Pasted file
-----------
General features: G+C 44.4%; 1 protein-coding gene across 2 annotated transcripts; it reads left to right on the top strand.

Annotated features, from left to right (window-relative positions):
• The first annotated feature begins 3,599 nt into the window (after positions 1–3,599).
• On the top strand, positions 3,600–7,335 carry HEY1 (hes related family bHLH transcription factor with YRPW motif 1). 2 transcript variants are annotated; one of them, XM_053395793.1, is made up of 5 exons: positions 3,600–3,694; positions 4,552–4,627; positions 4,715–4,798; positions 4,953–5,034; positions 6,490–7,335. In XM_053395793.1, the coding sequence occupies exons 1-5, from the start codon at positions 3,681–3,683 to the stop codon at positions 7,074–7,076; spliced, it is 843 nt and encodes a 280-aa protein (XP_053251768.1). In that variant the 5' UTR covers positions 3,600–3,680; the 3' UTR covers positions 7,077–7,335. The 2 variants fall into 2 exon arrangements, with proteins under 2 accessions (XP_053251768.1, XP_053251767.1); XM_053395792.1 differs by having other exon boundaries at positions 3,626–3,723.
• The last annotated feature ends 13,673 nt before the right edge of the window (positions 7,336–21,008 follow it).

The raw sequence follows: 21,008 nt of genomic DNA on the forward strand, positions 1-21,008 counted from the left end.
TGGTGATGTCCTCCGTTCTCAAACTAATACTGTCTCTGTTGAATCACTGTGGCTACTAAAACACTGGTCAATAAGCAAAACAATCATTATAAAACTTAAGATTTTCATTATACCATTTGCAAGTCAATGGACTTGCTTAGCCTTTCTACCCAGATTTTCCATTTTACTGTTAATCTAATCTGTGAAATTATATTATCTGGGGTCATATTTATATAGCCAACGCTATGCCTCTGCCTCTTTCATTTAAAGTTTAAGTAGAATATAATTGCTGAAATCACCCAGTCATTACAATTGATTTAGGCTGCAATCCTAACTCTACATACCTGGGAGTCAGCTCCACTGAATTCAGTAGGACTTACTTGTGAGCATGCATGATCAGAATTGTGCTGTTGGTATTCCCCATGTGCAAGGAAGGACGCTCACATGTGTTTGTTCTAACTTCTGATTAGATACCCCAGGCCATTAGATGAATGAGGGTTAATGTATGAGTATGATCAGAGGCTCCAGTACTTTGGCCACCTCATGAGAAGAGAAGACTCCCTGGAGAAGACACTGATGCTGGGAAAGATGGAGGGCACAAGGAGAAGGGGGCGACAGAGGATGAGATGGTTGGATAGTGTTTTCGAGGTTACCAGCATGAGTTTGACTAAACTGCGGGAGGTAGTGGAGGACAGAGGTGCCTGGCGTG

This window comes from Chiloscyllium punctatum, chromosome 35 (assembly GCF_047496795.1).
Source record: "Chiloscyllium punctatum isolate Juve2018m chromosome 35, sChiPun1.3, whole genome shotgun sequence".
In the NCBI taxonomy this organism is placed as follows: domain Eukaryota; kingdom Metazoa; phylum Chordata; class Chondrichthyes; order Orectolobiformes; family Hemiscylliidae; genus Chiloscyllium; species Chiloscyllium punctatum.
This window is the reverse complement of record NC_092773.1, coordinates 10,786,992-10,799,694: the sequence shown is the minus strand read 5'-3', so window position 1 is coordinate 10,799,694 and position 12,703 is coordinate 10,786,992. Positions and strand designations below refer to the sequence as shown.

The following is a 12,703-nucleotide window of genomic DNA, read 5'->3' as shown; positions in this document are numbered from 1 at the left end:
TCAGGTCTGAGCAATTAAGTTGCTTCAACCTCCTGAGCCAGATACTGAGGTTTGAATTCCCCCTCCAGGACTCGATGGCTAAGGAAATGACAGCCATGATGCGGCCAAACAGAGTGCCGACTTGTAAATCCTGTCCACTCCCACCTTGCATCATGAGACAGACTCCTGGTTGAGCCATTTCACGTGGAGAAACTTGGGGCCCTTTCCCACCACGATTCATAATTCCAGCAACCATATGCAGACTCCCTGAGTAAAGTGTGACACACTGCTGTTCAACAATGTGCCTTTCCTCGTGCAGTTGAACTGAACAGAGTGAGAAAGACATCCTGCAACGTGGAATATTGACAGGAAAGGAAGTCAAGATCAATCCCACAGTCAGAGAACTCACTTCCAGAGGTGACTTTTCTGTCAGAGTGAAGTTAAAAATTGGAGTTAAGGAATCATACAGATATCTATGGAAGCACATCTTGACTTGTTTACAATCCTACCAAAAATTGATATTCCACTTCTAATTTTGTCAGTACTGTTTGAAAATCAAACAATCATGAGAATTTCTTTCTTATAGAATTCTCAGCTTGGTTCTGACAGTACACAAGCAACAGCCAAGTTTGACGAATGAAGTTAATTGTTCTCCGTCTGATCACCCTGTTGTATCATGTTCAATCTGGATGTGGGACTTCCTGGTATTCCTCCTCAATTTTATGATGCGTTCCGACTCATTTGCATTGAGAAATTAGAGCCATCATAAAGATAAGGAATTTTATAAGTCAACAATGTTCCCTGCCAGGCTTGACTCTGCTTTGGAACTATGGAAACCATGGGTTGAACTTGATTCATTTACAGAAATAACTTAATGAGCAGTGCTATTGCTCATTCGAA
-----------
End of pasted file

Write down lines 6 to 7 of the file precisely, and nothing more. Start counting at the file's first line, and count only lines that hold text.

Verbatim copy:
The raw sequence follows: 21,008 nt of genomic DNA on the forward strand, positions 1-21,008 counted from the left end.
TGGTGATGTCCTCCGTTCTCAAACTAATACTGTCTCTGTTGAATCACTGTGGCTACTAAAACACTGGTCAATAAGCAAAACAATCATTATAAAACTTAAGATTTTCATTATACCATTTGCAAGTCAATGGACTTGCTTAGCCTTTCTACCCAGATTTTCCATTTTACTGTTAATCTAATCTGTGAAATTATATTATCTGGGGTCATATTTATATAGCCAACGCTATGCCTCTGCCTCTTTCATTTAAAGTTTAAGTAGAATATAATTGCTGAAATCACCCAGTCATTACAATTGATTTAGGCTGCAATCCTAACTCTACATACCTGGGAGTCAGCTCCACTGAATTCAGTAGGACTTACTTGTGAGCATGCATGATCAGAATTGTGCTGTTGGTATTCCCCATGTGCAAGGAAGGACGCTCACATGTGTTTGTTCTAACTTCTGATTAGATACCCCAGGCCATTAGATGAATGAGGGTTAATGTATGAGTATGATCAGAGGCTCCAGTACTTTGGCCACCTCATGAGAAGAGAAGACTCCCTGGAGAAGACACTGATGCTGGGAAAGATGGAGGGCACAAGGAGAAGGGGGCGACAGAGGATGAGATGGTTGGATAGTGTTTTCGAGGTTACCAGCATGAGTTTGACTAAACTGCGGGAGGTAGTGGAGGACAGAGGTGCCTGGCGTG